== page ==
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August 1, 2013

alex teach » concourse discourse

Vol. 10 • No. 31

"stop talking to me"

Chattanooga’s Weekly Alternative




MUSIC the mdahts SCREEN europa report theater those crazy victorians

2 • The Pulse • AUGUST 1-7, 2013 •

THIS WEEK AUGuST 1-7 Pick of the litter EDITORIAL

Managing Editor Mike McJunkin Contributing Editors Janis Hashe • Gary Poole Contributors Rich Bailey • Rob Brezsny • Cody Maxwell Marc Michael • John DeVore • Janis Hashe Cliff Hightower • Matt Jones • Mike McJunkin Ernie Paik • Gary Poole • Alex Teach Photographer Josh Lang Cartoonists & Illustrators Max Cannon • Jen Sorensen Tom Tomorrow • Sketch Crowd Interns Keeli Monroe • Carson O'Shoney Founded 2003 by Zachary Cooper & Michael Kull


Director of Sales Mike Baskin Account Executives Amy Allara • Chee Chee Brown • Julie Brown Jessica Gray • Rick Leavell • Jerry Ware


Offices 1305 Carter St., Chattanooga, TN 37402 Phone 423.265.9494 Fax 423.266.2335 Website Email Calendar THE FINE PRINT: The Pulse is published weekly by Brewer Media and is distributed throughout the city of Chattanooga and surrounding communities. The Pulse covers a broad range of topics concentrating on music, the arts, entertainment, culture and local news. The Pulse is available free of charge, limited to one copy per reader. No person without written permission from the publisher may take more than one copy per weekly issue. We’re watching. The Pulse may be distributed only by authorized distributors. © 2013 Brewer Media. All rights reserved.

BREWER MEDIA GROUP Publisher & President Jim Brewer II

The Bride Wore Barbecue Can a bridal gown be a political statement? See for yourself at Natalie Chanin's exhibit of barbecued bridal gowns on display at Warehouse Row through August. 1110 Market St. (423) 267-1111,



Pink Floyd Rhythm & Brews • Aug. 8th • 9pm • $10 at the door




City Share at green|spaces

Learning Urban From Baltimore You’ve got a great opportunity this coming Wednesday for some conversation and networking about the future of urban living when the City Share program hosts Steven Gondol, executive director of Live Baltimore, the nationally recognized nonprofit committed to promoting Baltimore City living. Live Baltimore works with homebuyers to share the facts about their city, match them with incentives, tax credits, real estate professionals, and help them discover their neighborhood. In 1996, a series of town hall-style meetings were held, attended by hundreds of citizens who love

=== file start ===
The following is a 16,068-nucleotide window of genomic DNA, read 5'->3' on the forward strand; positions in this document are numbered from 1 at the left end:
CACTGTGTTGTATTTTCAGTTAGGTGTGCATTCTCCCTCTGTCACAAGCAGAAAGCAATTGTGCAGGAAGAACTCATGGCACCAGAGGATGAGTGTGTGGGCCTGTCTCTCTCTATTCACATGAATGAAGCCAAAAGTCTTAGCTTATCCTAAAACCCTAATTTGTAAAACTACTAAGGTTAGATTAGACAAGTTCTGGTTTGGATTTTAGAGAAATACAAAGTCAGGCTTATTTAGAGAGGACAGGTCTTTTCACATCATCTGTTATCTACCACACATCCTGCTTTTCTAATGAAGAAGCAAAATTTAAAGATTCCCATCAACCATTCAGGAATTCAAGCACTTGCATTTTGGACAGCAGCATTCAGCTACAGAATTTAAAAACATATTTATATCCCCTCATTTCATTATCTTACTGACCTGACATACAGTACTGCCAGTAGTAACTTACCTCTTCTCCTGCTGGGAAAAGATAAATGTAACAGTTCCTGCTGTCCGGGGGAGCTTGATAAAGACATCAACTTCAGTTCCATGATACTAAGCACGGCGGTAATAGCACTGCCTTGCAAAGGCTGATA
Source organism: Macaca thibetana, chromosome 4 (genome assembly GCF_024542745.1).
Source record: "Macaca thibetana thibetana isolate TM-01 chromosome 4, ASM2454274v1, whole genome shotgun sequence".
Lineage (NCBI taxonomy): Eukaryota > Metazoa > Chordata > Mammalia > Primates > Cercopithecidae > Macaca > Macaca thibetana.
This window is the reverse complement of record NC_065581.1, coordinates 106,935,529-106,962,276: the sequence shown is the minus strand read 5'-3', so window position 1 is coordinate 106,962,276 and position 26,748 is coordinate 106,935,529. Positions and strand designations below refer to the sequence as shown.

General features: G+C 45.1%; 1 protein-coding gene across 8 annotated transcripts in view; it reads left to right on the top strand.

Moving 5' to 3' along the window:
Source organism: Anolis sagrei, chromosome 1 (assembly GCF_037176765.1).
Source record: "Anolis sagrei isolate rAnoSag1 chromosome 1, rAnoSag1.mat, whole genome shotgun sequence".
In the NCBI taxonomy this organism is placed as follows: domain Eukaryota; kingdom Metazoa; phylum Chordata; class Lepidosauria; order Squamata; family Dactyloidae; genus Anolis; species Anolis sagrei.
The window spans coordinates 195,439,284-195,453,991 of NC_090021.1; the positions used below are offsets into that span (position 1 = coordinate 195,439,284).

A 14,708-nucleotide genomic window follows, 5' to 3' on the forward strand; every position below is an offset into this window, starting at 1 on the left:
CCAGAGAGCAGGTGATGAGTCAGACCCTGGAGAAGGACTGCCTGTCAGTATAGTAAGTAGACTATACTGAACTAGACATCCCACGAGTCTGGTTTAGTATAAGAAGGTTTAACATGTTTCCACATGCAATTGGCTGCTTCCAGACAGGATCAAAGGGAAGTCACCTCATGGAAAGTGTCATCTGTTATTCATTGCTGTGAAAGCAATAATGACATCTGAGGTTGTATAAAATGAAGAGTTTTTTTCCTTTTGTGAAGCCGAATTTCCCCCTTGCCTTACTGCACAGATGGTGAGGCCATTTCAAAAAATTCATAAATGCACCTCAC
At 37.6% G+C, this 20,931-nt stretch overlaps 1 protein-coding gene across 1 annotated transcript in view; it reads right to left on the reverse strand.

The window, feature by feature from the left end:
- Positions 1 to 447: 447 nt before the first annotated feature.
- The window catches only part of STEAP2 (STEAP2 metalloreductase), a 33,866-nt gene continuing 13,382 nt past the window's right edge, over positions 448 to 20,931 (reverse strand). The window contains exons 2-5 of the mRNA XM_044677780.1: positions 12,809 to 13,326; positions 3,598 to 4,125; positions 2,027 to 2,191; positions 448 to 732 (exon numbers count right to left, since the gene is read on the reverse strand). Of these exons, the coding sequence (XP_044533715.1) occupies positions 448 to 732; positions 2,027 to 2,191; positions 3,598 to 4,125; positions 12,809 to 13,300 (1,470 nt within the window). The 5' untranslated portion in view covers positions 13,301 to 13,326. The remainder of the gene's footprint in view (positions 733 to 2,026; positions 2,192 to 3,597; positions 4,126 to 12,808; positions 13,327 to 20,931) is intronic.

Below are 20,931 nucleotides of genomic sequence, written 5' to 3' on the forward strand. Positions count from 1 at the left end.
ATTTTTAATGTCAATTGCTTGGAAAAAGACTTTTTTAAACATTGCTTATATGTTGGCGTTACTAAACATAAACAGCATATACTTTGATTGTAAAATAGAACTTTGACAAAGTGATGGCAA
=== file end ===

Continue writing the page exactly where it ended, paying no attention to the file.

Baltimore and, in particular, its neighborhoods. Residents, community activists, and public and private sector leaders quickly reached consensus about the need to develop strategies to retain and increase Baltimore City’s residential base and to address and balance negative perceptions about city living. While other organizations focus on promoting Baltimore for business investment, downtown development, tourism and conventions, Live Baltimore is the city’s only organization focused on marketing city neighborhoods for new residential investment, something Chattanooga is also grappling with. Often, there’s no need to reinvent the wheel—just reach out and find best practices that are already working in other cities. A discussion will follow the video session. This event is part of a City Share Housing series in partnership with the Community Design Forum, Chattanooga Neigh-

On this album, Fletcher partners with virtuoso banjo player Bill Evans, and there’s no doubt that the live event will be a lively evening at the Legs. Don’t miss it if this genre of music is your cup of moonshine. $15. 8 p.m. Aug. 3, Barking Legs Theater, 1307 Dodds Ave. (423) 6245347, —Staff

Battle at the Bend

Get Out The Tricktionary borhood Enterprise, Regional Planning Agency, & Glass House Collective. City Share is free and open to the public, but reservations are necessary. Noon, Aug. 7, green|spaces, 63 E. Main Street. RSVP to this event on Facebook or by emailing —Staff

Fletcher’s House

For a Fiddlin’ and Pickin’ Good Time… It doesn’t take music-loving newcomers to Chattanooga long to hear the name “Fletcher Bright.” One of the city’s true musical treasures (and a fine upstanding citizen and arts supporter to boot), Fletcher and his fiddle are not to be missed no matter where they play. But there’s a special opportunity coming up on Saturday, Aug. 3 at Barking Legs with the launch event for the new CD, Fine Times At Fletcher’s House.

4 • The Pulse • AUGUST 1-7, 2013 •

Were you raised on Tony Hawk’s Pro Skater? Did you ever actually get out there and try to skate in the real world? If you did, and you want to show your stuff— sign up for the first annual Battle at the Bend Skate Competition, presented by the Chattanooga Skate Project. The winner will walk away with $500 and the ultimate bragging rights…until next year. of course. Taking place this Saturday, Aug. 3 at Chattanooga’s own Chattown Skatepark, the Battle at the Bend is open to spectators who want to see what real, legit skateboarding is all about. The event is free to watch, but if you’re one of the few who dares enter the competition, be sure to bring a crisp Hamilton and show up before 6 p.m. for signups. For those who don’t know, Chattown Skatepark is currently Chattanooga’s only skate park, though plans have been in the works for an indoor facility for some time. It’s located across the street from Finley Stadium. Head down there Saturday if you want to see the best local skaters Chattanooga has to offer competing for the top prize. —Carson O'Shoney